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Furbearer Hunting Regulations

Hunting Regulations Icon Virginia Hunting

Furbearer Hunting Seasons

Legal Methods and Restrictions

Special restrictions apply to specific firearms use during these seasons. See Legal Use of Firearms and Archery Tackle, General Hunting Information, and Local Firearms Ordinances for details.

  • Modern firearms.
  • Arrowguns are allowed.
  • Archery tackle.
  • Muzzleloading firearms.
  • Dogs may be used (except where prohibited, see Hunting with Dogs, General Hunting Information).
  • Electronic calls may be used for bobcat, coyote, fox, and raccoons as long as the call is not attached to or played from a vehicle.
  • Hunting permitted day or night.
  • Lights may be used as long as the light is not attached to or cast from a vehicle.
  • Night vision scopes and laser sights may be used.
  • Sunday hunting of furbearers is permitted on private lands with written permission of the land­owner.
  • No Sunday hunting of furbearers on public lands, except for raccoons.

Bobcat

Bag Limit

Two per hunting party taken between noon one day and noon the following day.

Archery Season

October 6 through 31:

Statewide.

Legal Methods and Restrictions

  • It is unlawful to use dogs when hunting with archery tackle during the bobcat archery season.
  • It is unlawful to have a firearm in possession. (See exception for valid concealed handgun permit holders on General Hunting Information.)
  • Persons with a disability that prevents them from drawing a bow or crossbow may hunt with an arrowgun during the special archery season provided they have in possession an authorization form provided by the Department that has been completed by their physician.

Firearms Season

November 1 through February 28:

Statewide.

Dogs May Not Be Used to Hunt Bobcats

During the firearms season for deer in the counties of Alleghany, Amherst (west of Route 29), Augusta, Bath, Bedford, Botetourt, Campbell (west of Norfolk Southern Railroad), Clarke, Frederick, Highland, Nelson (west of Rt. 151), Page, Pittsylvania (west of Norfolk Southern Railroad), Rockbridge, Rockingham, Shenandoah, and Warren and within the boundaries of the George Washington/Jefferson National Forests.

Electronic Checking Requirement for Bobcats

All hunters or trappers who kill a bobcat are required to report the kill within 24 hours through the Department’s electronic harvest reporting system. Bobcats can be checked with a touch-tone telephone (a rotary phone will not work) by calling the toll-free number 1-866-GOT-GAME (468-4263). Bobcats can also be checked using the mobile app or Internet. Successful hunters and trappers can go to www.gooutdoorsvirginia.com and click on “Game Check & Harvest Reporting.”

Before using the telephone or Internet checking system, you will need your hunting license number, a pen, and a piece of paper to record your confirmation number. If you are exempt from purchasing a license, you will need your date of birth (MM/DD/YYYY) and the last four digits of your Social Security number.

At the end of the check-in session, you will be provided with a confirmation number that is a combination of 6 to 7 letters and numbers. Write this number down and store it in a secure location where it can be retrieved to prove compliance with the checking requirement or to request CITES tags. If your telephone or Internet session is cut off before you get a complete confirmation number, start the session again and continue until the complete confirmation number is obtained. If you have more than one bobcat to check in, you will have the opportunity to report additional animals at the end of the session.

If you plan to take the bobcat to a taxidermist, you must securely attach written documentation to the carcass that includes the full name of the hunter or trapper, date of kill, and the harvest confirmation number.

Bobcats legally killed by landowners outside the season are not required to be checked in using the electronic harvest reporting system. If you plan to take a bobcat to a taxidermist that does not require checking, you must securely attach the same information described above (except for the confirmation number) and a description of how the bobcat was legally obtained.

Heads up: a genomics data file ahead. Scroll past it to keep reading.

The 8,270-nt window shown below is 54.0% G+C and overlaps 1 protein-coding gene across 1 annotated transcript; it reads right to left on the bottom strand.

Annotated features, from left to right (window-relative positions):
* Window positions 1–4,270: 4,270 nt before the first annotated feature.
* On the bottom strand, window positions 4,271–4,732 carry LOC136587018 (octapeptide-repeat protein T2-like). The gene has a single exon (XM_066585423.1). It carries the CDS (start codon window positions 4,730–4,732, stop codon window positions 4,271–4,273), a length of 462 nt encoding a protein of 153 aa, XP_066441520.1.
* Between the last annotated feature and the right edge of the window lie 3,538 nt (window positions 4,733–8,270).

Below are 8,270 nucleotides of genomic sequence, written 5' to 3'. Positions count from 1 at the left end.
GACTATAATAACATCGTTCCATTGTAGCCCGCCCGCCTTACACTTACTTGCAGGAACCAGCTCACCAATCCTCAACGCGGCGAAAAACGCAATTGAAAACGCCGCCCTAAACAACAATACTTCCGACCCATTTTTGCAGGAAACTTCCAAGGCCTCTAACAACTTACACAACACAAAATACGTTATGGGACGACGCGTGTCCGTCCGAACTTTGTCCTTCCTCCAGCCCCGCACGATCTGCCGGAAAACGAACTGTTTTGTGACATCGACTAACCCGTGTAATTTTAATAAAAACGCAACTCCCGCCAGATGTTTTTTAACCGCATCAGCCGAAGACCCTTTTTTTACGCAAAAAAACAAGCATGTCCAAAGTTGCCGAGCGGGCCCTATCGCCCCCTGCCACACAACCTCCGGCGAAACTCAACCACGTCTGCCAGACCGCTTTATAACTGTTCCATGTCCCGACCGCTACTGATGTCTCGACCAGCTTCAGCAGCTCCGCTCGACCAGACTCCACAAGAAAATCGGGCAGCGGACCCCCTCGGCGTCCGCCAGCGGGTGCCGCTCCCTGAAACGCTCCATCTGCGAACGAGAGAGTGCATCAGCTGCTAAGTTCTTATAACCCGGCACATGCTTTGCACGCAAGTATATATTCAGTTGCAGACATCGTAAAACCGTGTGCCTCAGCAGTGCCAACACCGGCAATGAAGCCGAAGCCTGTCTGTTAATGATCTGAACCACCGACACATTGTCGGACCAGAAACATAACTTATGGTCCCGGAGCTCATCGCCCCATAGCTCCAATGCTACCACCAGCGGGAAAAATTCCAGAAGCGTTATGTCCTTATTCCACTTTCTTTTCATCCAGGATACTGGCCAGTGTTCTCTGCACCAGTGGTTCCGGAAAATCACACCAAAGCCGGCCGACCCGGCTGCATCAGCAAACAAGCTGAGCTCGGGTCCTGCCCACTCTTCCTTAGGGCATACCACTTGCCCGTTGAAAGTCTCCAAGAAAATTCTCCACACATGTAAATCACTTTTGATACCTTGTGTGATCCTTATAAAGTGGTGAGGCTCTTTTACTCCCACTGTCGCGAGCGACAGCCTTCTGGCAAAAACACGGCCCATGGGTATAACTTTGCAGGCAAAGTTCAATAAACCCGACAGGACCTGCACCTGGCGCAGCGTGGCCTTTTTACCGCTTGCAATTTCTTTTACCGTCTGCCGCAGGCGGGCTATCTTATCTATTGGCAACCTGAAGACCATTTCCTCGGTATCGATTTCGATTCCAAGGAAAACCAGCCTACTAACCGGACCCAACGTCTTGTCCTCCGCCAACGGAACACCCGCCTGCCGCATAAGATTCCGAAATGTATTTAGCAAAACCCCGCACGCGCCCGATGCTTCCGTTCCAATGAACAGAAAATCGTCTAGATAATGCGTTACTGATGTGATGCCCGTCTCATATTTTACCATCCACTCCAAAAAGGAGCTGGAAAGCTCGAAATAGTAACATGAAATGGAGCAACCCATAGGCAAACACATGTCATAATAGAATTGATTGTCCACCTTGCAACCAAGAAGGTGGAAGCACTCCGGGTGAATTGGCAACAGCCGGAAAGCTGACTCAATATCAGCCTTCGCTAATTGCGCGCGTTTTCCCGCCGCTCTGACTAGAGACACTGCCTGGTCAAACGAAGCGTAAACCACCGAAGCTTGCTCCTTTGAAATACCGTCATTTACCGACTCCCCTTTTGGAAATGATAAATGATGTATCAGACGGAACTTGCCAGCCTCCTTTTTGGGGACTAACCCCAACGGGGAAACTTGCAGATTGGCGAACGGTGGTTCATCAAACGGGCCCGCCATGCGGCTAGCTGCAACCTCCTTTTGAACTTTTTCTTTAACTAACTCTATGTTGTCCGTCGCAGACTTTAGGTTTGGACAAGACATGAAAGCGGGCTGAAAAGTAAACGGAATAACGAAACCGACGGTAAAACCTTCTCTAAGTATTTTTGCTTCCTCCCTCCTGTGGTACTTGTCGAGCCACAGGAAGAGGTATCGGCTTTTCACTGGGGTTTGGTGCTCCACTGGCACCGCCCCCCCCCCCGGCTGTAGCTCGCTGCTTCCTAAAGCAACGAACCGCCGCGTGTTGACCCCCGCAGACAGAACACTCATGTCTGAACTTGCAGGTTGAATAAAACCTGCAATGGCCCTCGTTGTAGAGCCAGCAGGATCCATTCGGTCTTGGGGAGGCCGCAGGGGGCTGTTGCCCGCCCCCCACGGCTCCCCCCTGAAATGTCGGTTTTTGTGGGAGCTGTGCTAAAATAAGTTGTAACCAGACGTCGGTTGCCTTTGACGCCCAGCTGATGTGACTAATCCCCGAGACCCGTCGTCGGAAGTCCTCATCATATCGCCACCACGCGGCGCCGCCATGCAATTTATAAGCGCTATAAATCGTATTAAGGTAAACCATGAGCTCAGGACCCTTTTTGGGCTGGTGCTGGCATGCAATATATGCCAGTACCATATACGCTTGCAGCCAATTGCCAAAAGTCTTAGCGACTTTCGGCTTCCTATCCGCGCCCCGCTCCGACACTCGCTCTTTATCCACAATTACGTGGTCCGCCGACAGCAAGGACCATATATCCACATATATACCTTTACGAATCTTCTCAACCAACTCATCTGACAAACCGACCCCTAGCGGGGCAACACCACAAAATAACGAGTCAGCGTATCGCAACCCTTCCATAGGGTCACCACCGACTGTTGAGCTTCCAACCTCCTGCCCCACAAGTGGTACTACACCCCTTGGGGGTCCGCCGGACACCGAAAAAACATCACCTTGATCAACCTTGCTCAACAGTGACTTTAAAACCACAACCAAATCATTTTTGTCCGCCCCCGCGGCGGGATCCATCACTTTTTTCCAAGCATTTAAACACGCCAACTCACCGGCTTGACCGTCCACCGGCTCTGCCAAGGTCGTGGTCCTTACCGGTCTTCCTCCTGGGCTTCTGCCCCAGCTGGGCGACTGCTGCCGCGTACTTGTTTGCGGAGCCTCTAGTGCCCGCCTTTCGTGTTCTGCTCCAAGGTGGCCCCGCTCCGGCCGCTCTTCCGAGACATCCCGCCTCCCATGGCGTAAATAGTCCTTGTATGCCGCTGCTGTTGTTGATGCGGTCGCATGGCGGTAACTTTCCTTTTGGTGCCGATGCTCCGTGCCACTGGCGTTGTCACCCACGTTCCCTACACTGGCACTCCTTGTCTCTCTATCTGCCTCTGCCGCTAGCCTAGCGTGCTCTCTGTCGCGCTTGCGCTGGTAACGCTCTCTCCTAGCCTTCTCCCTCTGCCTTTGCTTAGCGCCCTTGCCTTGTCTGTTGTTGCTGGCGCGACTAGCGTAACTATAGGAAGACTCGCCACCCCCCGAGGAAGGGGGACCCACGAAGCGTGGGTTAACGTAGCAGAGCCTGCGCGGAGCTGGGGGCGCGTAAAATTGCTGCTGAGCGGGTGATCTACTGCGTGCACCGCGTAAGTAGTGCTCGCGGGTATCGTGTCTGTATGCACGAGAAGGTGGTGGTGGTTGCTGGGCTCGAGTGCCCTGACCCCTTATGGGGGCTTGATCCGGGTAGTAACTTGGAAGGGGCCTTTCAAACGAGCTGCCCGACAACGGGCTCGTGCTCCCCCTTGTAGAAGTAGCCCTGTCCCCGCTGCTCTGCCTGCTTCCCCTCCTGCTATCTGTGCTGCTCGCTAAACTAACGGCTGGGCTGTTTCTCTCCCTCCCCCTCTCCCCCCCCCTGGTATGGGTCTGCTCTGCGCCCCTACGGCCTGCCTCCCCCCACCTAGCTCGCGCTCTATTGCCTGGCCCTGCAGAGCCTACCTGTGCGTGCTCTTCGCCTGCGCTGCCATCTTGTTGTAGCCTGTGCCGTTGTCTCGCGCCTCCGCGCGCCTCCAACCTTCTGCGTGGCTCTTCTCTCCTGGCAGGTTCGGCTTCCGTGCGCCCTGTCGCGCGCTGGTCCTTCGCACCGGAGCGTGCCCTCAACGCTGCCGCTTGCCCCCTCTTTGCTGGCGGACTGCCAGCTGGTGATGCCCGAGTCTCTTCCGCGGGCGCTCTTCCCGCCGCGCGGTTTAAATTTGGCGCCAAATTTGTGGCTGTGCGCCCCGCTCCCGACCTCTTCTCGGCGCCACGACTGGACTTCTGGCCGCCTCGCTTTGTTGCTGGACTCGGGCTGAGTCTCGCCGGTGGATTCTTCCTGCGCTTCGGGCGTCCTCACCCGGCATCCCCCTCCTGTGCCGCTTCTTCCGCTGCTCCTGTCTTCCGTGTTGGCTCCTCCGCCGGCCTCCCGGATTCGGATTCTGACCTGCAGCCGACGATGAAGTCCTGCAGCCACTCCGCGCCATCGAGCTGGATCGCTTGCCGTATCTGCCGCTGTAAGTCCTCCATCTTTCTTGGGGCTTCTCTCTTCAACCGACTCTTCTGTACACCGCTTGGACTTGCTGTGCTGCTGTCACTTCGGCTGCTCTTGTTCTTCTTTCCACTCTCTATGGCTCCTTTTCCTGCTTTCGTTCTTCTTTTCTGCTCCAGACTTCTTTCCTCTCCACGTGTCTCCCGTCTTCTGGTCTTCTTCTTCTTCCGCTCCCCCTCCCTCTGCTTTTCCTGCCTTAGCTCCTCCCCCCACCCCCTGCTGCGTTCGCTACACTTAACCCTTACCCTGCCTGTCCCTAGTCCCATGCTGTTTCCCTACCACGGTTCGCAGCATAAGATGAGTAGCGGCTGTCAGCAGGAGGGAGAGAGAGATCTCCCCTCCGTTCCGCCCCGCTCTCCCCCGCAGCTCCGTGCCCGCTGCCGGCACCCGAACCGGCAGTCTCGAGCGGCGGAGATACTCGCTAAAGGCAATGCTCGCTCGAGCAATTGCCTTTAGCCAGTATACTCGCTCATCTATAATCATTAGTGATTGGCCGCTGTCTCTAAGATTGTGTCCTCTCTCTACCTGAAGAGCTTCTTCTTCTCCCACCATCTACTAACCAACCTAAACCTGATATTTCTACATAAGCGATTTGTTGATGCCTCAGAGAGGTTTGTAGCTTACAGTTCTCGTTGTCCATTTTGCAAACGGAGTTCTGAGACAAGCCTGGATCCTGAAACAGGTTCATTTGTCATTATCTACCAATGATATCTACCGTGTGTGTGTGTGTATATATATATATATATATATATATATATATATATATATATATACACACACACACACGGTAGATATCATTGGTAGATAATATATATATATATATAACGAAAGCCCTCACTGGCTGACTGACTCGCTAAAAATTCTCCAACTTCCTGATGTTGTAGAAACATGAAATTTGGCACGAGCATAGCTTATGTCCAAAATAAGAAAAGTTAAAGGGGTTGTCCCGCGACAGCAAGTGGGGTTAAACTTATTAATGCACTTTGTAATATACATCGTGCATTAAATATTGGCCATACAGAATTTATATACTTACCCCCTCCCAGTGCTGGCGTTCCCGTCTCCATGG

CITES Tagging Requirement for Bobcats

Raw bobcat pelts and unskinned carcasses that are bought, sold, bartered, traded, solicited for purchase, or transported out of state must also have a CITES tag affixed to each pelt by the trapper or hunter who harvested the animal. A valid confirmation number will be needed to obtain a CITES tag. No CITES tag is needed to have a bobcat mounted by a Virginia taxidermist or to ship a bobcat pelt out-of-state for tanning purposes (unless required by the state where the tannery is located).

Before a sale, the trapper or hunter harvesting the animal needs to obtain a CITES tag. To obtain a CITES tag for a bobcat, contact License Sales and Information at (804) 367-1000 during regular business hours. If you cannot reach License Sales and Information, you can contact a Conservation Police Officer through your nearest Department regional office (listed on Contact Information) or your local Sheriff’s Office (after hours). Every effort will be made to provide CITES tags as quickly as possible, but we may not be able to accommodate short notice requests received on weekends or after hours. Nonresident hunters or trappers who need to leave the state before they are able to secure a CITES tag should plan to leave the bobcat pelt or carcass in the care of someone in Virginia until a tag can be attached.

Make sure that you have a valid harvest confirmation number for each CITES tag requested. Tags ordered from our Customer Service Center will be mailed directly to the hunter or trapper, along with instructions for tagging. If a bobcat pelt is required to have a CITES tag affixed, it must be tagged by April 1 of the season of harvest.

Coyote

Season

Continuous open season except on National Forest lands and Department lands. Coyote hunting on National Forest lands and Department lands is permitted from September 1 through March 10 and during the spring turkey season. Coyotes may also be hunted on Department lands during the spring squirrel season unless otherwise posted (see Small Game Hunting Regulations for list of open areas).

Coyote Bounty Law

Coyote bounties are not administered by DGIF. Counties have the option of establishing their own coyote bounty system. For more information, hunters and trappers should contact their County Administrator or County Board of Supervisors.

Fisher

Continuous closed season for hunting or trapping fisher. Please report verifiable sightings (see below).

Do You Have a Trail Camera Photo of This Animal?